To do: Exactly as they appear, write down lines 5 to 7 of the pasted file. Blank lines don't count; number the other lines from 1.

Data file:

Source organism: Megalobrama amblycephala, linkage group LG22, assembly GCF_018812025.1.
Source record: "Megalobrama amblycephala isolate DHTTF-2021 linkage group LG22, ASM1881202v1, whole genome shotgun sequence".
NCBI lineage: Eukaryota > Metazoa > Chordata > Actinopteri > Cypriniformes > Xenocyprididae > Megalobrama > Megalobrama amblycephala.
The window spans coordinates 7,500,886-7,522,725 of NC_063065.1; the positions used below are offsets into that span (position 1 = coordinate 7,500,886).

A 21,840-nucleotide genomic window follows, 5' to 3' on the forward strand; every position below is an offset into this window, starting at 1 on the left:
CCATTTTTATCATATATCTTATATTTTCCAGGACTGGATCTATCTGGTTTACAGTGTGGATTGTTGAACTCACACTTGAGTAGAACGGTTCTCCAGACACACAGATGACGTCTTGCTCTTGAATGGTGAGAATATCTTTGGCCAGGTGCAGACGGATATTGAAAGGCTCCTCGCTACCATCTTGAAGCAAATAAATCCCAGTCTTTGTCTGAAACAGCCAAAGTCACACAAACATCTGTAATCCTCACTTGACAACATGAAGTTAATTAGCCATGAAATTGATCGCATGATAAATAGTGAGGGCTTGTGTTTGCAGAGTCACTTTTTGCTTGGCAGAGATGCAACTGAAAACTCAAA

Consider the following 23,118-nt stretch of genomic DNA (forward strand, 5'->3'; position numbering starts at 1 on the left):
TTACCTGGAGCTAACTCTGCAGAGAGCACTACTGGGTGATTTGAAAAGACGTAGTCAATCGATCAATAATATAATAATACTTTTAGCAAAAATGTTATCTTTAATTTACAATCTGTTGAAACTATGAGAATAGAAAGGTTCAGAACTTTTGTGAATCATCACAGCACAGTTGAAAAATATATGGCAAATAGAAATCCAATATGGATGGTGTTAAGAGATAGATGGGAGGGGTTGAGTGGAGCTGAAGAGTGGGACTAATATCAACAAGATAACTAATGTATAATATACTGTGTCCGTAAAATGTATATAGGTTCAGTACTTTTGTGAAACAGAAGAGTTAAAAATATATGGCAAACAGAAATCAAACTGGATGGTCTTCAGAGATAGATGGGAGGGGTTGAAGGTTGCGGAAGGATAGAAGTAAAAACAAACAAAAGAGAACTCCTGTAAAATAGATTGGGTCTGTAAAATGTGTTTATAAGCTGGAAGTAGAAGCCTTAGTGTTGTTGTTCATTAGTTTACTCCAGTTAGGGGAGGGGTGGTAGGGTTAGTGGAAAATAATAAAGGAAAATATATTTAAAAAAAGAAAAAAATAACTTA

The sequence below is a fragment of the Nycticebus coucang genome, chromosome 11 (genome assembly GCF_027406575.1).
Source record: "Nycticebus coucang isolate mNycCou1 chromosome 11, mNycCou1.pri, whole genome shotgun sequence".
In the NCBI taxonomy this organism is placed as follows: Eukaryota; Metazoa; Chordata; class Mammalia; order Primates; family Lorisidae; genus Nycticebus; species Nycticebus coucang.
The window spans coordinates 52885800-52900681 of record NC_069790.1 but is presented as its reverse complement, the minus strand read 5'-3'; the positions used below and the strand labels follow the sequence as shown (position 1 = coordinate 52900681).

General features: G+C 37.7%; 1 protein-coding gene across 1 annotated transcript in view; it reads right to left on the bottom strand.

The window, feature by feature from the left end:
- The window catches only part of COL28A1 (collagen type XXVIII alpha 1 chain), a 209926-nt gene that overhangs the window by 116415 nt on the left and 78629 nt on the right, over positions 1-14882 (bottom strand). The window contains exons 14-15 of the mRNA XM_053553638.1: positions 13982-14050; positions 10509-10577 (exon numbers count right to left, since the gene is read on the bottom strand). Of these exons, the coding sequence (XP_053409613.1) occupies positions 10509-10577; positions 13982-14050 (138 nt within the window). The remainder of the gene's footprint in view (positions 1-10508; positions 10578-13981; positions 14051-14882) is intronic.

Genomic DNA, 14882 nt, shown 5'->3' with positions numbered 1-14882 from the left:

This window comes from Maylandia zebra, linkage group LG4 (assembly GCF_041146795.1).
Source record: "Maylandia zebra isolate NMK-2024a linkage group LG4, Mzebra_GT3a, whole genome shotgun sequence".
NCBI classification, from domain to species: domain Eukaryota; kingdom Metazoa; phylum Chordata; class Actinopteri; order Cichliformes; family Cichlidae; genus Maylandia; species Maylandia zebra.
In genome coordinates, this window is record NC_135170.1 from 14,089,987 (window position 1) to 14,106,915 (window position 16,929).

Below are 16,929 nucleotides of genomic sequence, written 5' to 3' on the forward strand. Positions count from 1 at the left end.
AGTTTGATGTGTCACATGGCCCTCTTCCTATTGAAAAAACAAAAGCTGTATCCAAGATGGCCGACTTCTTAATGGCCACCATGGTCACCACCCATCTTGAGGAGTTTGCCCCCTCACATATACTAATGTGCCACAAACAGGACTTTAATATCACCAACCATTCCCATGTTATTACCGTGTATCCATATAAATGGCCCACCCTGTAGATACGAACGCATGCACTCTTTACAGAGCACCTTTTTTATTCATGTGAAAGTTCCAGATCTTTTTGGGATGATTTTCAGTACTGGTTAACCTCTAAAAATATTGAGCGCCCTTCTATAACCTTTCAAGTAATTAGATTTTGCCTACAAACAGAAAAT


A 21,840-nucleotide genomic window follows, 5' to 3' on the forward strand; every position below is an offset into this window, starting at 1 on the left:
CCATTTTTATCATATATCTTATATTTTCCAGGACTGGATCTATCTGGTTTACAGTGTGGATTGTTGAACTCACACTTGAGTAGAACGGTTCTCCAGACACACAGATGACGTCTTGCTCTTGAATGGTGAGAATATCTTTGGCCAGGTGCAGACGGATATTGAAAGGCTCCTCGCTACCATCTTGAAGCAAATAAATCCCAGTCTTTGTCTGAAACAGCCAAAGTCACACAAACATCTGTAATCCTCACTTGACAACATGAAGTTAATTAGCCATGAAATTGATCGCATGATAAATAGTGAGGGCTTGTGTTTGCAGAGTCACTTTTTGCTTGGCAGAGATGCAACTGAAAACTCAAA

Consider the following 23,118-nt stretch of genomic DNA (forward strand, 5'->3'; position numbering starts at 1 on the left):